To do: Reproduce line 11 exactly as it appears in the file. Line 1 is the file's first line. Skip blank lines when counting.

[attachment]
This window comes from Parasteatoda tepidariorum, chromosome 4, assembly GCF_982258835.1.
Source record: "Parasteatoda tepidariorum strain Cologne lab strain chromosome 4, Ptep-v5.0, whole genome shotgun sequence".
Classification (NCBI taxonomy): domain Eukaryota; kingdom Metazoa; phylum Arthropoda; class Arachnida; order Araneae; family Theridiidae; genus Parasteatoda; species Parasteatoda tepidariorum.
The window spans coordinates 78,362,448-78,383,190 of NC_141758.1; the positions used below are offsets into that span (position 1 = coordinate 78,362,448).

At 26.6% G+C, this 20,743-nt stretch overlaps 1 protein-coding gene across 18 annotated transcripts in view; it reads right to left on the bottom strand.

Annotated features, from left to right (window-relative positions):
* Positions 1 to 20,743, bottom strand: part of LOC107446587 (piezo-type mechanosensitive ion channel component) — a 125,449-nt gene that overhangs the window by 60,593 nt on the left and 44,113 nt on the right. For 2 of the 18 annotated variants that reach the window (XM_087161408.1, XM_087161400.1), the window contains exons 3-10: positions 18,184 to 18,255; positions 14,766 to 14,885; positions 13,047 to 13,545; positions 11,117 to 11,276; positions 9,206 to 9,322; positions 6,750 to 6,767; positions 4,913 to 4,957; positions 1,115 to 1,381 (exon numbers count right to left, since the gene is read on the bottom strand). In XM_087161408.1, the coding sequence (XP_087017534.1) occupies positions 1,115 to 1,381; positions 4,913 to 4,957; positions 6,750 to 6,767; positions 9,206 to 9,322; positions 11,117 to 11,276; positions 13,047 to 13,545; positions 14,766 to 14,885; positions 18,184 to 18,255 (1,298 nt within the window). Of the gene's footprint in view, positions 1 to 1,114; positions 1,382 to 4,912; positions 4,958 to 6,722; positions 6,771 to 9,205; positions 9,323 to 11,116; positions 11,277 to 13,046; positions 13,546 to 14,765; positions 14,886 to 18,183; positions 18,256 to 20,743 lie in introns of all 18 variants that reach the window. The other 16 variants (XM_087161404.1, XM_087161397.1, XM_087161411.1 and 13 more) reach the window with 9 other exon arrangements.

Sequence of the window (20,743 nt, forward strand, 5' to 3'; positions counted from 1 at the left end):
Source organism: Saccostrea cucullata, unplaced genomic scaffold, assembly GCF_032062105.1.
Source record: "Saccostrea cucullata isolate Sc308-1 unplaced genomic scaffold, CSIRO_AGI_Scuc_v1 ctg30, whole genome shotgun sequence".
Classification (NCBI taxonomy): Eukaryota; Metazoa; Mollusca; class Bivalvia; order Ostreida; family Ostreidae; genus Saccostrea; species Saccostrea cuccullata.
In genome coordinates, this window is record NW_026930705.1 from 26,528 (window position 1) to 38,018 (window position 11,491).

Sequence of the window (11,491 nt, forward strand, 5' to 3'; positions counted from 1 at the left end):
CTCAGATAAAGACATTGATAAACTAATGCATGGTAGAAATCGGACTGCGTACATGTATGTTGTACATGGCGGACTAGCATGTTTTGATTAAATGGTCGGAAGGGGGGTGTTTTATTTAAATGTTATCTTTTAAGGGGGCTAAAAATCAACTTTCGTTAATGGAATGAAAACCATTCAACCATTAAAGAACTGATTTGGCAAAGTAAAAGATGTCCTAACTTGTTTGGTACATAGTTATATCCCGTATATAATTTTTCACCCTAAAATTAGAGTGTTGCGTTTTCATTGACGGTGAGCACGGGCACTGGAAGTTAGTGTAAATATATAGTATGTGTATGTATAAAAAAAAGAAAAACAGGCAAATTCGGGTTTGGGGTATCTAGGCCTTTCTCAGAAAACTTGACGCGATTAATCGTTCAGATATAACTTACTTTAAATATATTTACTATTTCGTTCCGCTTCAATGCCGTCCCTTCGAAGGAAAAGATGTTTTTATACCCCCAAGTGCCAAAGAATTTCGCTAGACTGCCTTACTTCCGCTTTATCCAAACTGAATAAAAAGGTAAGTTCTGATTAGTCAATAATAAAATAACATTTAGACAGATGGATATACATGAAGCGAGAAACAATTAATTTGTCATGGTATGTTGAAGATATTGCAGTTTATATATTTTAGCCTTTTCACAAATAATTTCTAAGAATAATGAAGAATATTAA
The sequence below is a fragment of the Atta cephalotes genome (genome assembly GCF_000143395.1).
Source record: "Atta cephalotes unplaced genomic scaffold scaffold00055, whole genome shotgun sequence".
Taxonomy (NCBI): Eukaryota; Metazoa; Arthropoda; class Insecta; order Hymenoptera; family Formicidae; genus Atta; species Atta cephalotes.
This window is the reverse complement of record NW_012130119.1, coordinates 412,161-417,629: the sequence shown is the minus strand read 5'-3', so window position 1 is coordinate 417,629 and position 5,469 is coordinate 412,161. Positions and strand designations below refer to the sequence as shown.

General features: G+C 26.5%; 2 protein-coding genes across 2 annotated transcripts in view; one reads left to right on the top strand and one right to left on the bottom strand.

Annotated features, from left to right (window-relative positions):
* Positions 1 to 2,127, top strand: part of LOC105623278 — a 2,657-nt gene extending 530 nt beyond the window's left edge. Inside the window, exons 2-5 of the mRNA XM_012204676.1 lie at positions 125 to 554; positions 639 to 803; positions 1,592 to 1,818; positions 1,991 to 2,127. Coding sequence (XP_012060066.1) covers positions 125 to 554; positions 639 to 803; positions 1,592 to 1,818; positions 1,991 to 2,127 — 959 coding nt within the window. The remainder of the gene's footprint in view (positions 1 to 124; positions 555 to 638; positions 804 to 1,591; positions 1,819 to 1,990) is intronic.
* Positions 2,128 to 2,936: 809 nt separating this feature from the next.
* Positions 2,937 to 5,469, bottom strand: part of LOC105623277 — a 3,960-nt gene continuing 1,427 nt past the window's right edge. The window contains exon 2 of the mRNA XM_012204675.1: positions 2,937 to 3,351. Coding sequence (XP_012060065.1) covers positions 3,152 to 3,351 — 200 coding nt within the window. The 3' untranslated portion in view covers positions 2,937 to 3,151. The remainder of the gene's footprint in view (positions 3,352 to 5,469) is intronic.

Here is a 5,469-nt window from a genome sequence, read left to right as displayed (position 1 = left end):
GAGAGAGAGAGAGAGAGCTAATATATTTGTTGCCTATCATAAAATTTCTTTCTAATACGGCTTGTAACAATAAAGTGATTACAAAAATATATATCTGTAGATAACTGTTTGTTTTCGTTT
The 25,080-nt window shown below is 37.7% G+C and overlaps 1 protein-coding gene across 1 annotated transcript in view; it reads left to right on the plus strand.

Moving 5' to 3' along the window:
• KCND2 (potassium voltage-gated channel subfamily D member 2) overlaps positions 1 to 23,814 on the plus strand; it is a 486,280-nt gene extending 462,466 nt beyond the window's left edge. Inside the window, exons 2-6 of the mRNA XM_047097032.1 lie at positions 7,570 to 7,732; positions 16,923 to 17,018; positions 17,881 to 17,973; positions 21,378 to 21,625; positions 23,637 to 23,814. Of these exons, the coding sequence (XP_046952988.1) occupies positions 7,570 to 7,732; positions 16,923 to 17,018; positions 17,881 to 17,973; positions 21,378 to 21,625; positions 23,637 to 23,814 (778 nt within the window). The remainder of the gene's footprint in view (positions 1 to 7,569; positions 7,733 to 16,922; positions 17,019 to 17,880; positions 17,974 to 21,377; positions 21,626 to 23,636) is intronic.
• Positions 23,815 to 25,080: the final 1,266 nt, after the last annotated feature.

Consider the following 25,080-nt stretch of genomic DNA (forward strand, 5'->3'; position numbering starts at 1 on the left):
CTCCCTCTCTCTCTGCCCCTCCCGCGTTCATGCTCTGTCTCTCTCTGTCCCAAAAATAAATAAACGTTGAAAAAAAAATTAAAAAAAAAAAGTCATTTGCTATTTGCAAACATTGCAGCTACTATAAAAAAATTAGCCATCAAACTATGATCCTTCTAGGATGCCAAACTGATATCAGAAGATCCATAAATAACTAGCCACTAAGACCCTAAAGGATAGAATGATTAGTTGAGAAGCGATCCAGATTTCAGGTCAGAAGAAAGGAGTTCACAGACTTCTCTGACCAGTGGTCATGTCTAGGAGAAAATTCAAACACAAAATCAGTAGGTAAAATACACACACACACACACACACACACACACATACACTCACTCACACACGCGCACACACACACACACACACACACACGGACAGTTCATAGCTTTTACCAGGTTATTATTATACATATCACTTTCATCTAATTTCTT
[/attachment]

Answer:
Classification (NCBI taxonomy): Eukaryota; Metazoa; Mollusca; class Bivalvia; order Ostreida; family Ostreidae; genus Saccostrea; species Saccostrea cuccullata.